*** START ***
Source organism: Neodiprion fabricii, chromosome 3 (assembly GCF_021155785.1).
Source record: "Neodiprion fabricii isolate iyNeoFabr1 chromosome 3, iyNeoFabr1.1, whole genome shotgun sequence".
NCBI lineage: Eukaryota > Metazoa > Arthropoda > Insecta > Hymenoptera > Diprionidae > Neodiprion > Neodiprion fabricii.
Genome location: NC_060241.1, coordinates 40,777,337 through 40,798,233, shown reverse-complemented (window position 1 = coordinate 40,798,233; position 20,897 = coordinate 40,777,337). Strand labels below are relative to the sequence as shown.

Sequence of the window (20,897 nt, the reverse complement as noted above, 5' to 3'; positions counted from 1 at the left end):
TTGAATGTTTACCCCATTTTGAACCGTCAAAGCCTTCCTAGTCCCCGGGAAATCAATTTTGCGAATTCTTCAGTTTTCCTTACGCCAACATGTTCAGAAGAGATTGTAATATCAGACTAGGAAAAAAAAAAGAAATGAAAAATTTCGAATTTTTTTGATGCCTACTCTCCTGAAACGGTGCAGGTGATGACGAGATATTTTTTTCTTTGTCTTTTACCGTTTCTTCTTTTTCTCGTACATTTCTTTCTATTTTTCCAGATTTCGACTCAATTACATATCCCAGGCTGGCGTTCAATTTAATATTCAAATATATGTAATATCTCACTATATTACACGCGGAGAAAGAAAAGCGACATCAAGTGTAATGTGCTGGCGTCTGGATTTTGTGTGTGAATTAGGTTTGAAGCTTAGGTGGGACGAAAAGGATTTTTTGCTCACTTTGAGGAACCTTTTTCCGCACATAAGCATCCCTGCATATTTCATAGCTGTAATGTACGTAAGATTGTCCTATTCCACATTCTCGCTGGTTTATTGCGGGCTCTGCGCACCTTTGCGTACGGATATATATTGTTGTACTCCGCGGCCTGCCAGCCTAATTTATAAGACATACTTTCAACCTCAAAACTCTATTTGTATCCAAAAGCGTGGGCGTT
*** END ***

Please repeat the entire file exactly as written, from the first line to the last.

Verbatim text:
Source organism: Neodiprion fabricii, chromosome 3 (assembly GCF_021155785.1).
Source record: "Neodiprion fabricii isolate iyNeoFabr1 chromosome 3, iyNeoFabr1.1, whole genome shotgun sequence".
NCBI lineage: Eukaryota > Metazoa > Arthropoda > Insecta > Hymenoptera > Diprionidae > Neodiprion > Neodiprion fabricii.
Genome location: NC_060241.1, coordinates 40,777,337 through 40,798,233, shown reverse-complemented (window position 1 = coordinate 40,798,233; position 20,897 = coordinate 40,777,337). Strand labels below are relative to the sequence as shown.

Sequence of the window (20,897 nt, the reverse complement as noted above, 5' to 3'; positions counted from 1 at the left end):
TTGAATGTTTACCCCATTTTGAACCGTCAAAGCCTTCCTAGTCCCCGGGAAATCAATTTTGCGAATTCTTCAGTTTTCCTTACGCCAACATGTTCAGAAGAGATTGTAATATCAGACTAGGAAAAAAAAAAGAAATGAAAAATTTCGAATTTTTTTGATGCCTACTCTCCTGAAACGGTGCAGGTGATGACGAGATATTTTTTTCTTTGTCTTTTACCGTTTCTTCTTTTTCTCGTACATTTCTTTCTATTTTTCCAGATTTCGACTCAATTACATATCCCAGGCTGGCGTTCAATTTAATATTCAAATATATGTAATATCTCACTATATTACACGCGGAGAAAGAAAAGCGACATCAAGTGTAATGTGCTGGCGTCTGGATTTTGTGTGTGAATTAGGTTTGAAGCTTAGGTGGGACGAAAAGGATTTTTTGCTCACTTTGAGGAACCTTTTTCCGCACATAAGCATCCCTGCATATTTCATAGCTGTAATGTACGTAAGATTGTCCTATTCCACATTCTCGCTGGTTTATTGCGGGCTCTGCGCACCTTTGCGTACGGATATATATTGTTGTACTCCGCGGCCTGCCAGCCTAATTTATAAGACATACTTTCAACCTCAAAACTCTATTTGTATCCAAAAGCGTGGGCGTT